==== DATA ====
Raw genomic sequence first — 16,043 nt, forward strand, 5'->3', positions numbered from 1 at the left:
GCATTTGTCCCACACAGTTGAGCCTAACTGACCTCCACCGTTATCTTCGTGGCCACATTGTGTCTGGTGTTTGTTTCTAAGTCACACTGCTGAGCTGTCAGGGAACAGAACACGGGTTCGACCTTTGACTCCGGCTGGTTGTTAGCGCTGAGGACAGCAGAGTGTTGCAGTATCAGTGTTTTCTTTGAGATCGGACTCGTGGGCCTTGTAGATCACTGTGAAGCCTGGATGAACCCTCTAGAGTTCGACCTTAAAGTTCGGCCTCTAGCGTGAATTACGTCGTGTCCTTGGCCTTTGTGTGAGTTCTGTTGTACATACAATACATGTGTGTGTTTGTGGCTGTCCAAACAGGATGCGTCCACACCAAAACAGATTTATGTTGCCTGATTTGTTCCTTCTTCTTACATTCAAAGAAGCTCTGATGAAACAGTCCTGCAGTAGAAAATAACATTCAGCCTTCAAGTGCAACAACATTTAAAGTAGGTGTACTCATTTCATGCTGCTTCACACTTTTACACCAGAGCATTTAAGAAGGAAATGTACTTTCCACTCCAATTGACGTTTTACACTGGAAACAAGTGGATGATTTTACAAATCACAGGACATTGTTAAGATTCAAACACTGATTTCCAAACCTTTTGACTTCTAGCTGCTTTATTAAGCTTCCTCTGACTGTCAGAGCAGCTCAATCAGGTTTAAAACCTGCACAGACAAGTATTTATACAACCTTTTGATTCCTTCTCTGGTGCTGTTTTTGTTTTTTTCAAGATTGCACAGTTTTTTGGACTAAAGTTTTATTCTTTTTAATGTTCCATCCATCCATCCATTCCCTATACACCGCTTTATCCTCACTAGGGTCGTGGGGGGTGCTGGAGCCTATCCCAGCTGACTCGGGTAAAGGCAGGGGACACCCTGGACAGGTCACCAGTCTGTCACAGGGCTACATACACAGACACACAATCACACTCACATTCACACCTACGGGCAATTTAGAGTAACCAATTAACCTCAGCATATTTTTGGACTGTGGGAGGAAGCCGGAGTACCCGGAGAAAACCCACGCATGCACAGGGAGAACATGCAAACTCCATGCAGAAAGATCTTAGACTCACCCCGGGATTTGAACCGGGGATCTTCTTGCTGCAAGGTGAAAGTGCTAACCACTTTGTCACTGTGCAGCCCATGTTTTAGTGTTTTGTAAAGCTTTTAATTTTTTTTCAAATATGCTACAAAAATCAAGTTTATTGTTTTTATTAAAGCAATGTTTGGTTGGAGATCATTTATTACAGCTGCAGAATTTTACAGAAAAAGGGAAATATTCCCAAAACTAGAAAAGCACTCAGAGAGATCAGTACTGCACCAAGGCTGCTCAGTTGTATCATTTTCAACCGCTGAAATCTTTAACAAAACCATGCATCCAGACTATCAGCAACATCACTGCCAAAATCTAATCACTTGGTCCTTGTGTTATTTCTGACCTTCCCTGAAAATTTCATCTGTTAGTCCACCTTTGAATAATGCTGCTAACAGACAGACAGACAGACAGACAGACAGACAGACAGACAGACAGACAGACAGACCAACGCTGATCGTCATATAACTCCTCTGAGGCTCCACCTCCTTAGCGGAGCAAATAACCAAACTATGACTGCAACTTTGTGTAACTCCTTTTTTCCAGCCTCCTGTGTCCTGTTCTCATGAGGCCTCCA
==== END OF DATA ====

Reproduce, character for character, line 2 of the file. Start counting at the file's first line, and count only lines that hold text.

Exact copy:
GCATTTGTCCCACACAGTTGAGCCTAACTGACCTCCACCGTTATCTTCGTGGCCACATTGTGTCTGGTGTTTGTTTCTAAGTCACACTGCTGAGCTGTCAGGGAACAGAACACGGGTTCGACCTTTGACTCCGGCTGGTTGTTAGCGCTGAGGACAGCAGAGTGTTGCAGTATCAGTGTTTTCTTTGAGATCGGACTCGTGGGCCTTGTAGATCACTGTGAAGCCTGGATGAACCCTCTAGAGTTCGACCTTAAAGTTCGGCCTCTAGCGTGAATTACGTCGTGTCCTTGGCCTTTGTGTGAGTTCTGTTGTACATACAATACATGTGTGTGTTTGTGGCTGTCCAAACAGGATGCGTCCACACCAAAACAGATTTATGTTGCCTGATTTGTTCCTTCTTCTTACATTCAAAGAAGCTCTGATGAAACAGTCCTGCAGTAGAAAATAACATTCAGCCTTCAAGTGCAACAACATTTAAAGTAGGTGTACTCATTTCATGCTGCTTCACACTTTTACACCAGAGCATTTAAGAAGGAAATGTACTTTCCACTCCAATTGACGTTTTACACTGGAAACAAGTGGATGATTTTACAAATCACAGGACATTGTTAAGATTCAAACACTGATTTCCAAACCTTTTGACTTCTAGCTGCTTTATTAAGCTTCCTCTGACTGTCAGAGCAGCTCAATCAGGTTTAAAACCTGCACAGACAAGTATTTATACAACCTTTTGATTCCTTCTCTGGTGCTGTTTTTGTTTTTTTCAAGATTGCACAGTTTTTTGGACTAAAGTTTTATTCTTTTTAATGTTCCATCCATCCATCCATTCCCTATACACCGCTTTATCCTCACTAGGGTCGTGGGGGGTGCTGGAGCCTATCCCAGCTGACTCGGGTAAAGGCAGGGGACACCCTGGACAGGTCACCAGTCTGTCACAGGGCTACATACACAGACACACAATCACACTCACATTCACACCTACGGGCAATTTAGAGTAACCAATTAACCTCAGCATATTTTTGGACTGTGGGAGGAAGCCGGAGTACCCGGAGAAAACCCACGCATGCACAGGGAGAACATGCAAACTCCATGCAGAAAGATCTTAGACTCACCCCGGGATTTGAACCGGGGATCTTCTTGCTGCAAGGTGAAAGTGCTAACCACTTTGTCACTGTGCAGCCCATGTTTTAGTGTTTTGTAAAGCTTTTAATTTTTTTTCAAATATGCTACAAAAATCAAGTTTATTGTTTTTATTAAAGCAATGTTTGGTTGGAGATCATTTATTACAGCTGCAGAATTTTACAGAAAAAGGGAAATATTCCCAAAACTAGAAAAGCACTCAGAGAGATCAGTACTGCACCAAGGCTGCTCAGTTGTATCATTTTCAACCGCTGAAATCTTTAACAAAACCATGCATCCAGACTATCAGCAACATCACTGCCAAAATCTAATCACTTGGTCCTTGTGTTATTTCTGACCTTCCCTGAAAATTTCATCTGTTAGTCCACCTTTGAATAATGCTGCTAACAGACAGACAGACAGACAGACAGACAGACAGACAGACAGACAGACAGACAGACCAACGCTGATCGTCATATAACTCCTCTGAGGCTCCACCTCCTTAGCGGAGCAAATAACCAAACTATGACTGCAACTTTGTGTAACTCCTTTTTTCCAGCCTCCTGTGTCCTGTTCTCATGAGGCCTCCA